German officials are stepping up their criticism of Facebook, saying the social network is doing too little to stop hate speech and could face stiff fines unless it deletes illegal content faster.
In an interview published Friday, Justice Minister Heiko Maas said his ministry was checking whether it would be possible to make social networking sites legally liable for illegal posts.
“Of course in the end, we also have to think about fines, if other measures fail to work,” Maas told the Sueddeutsche Zeitung newspaper. “That would be a strong incentive to act quickly.”
Germany has seen a sharp increase in vitriolic posts on social media in recent years amid a heated public debate over the influx of more than a million migrants since the start of 2015.
The country has laws against speech deemed to be racist, defamatory or inciting violence – a response to Germany’s Nazi legacy. But authorities have struggled with the deluge of often anonymous postings on foreign-owned websites.
Facebook, based in California, says it takes the issue seriously and has hundreds of contractors reviewing posts at a Berlin office. But Sueddeutsche Zeitung reported Friday that staff members there complain of inconsistent rules and overwork .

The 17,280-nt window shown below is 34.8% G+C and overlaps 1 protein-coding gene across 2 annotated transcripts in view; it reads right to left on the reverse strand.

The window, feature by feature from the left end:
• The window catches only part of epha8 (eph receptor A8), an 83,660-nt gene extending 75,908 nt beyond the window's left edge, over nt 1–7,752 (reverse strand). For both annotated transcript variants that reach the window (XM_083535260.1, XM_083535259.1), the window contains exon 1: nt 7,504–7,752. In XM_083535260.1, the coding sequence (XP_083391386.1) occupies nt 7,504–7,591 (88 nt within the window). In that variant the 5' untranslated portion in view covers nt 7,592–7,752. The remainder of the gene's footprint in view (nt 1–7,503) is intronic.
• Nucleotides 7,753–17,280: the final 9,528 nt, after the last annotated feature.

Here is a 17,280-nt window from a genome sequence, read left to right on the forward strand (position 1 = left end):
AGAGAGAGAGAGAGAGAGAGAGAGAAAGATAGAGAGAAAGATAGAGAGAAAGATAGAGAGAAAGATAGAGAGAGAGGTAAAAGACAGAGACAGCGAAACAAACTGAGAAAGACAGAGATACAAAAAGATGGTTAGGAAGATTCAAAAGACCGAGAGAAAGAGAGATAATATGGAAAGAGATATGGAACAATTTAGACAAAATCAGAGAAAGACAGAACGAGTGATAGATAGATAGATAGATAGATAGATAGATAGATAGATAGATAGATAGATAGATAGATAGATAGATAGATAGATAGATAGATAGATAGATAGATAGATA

Thomas Oppermann, a senior lawmaker in Maas’ Social Democratic Party, told German weekly Der Spiegel that dominant social media sites like Facebook could be required to delete illegal posts within 24 hours or face fines up to 500,000 euros ($522,000).
Facebook also could be compelled to distribute corrections that reach the same number of people as the original post, Oppermann suggested, something traditional media companies in Germany are already required to do.
The proposals come as German officials warn that the country’s upcoming general election is likely to be heavily affected by hate speech and fake news spread on social media.
The nationalist Alternative for Germany party, which has a strong presence on Facebook, criticized the government’s proposals as an attempt to limit free speech.
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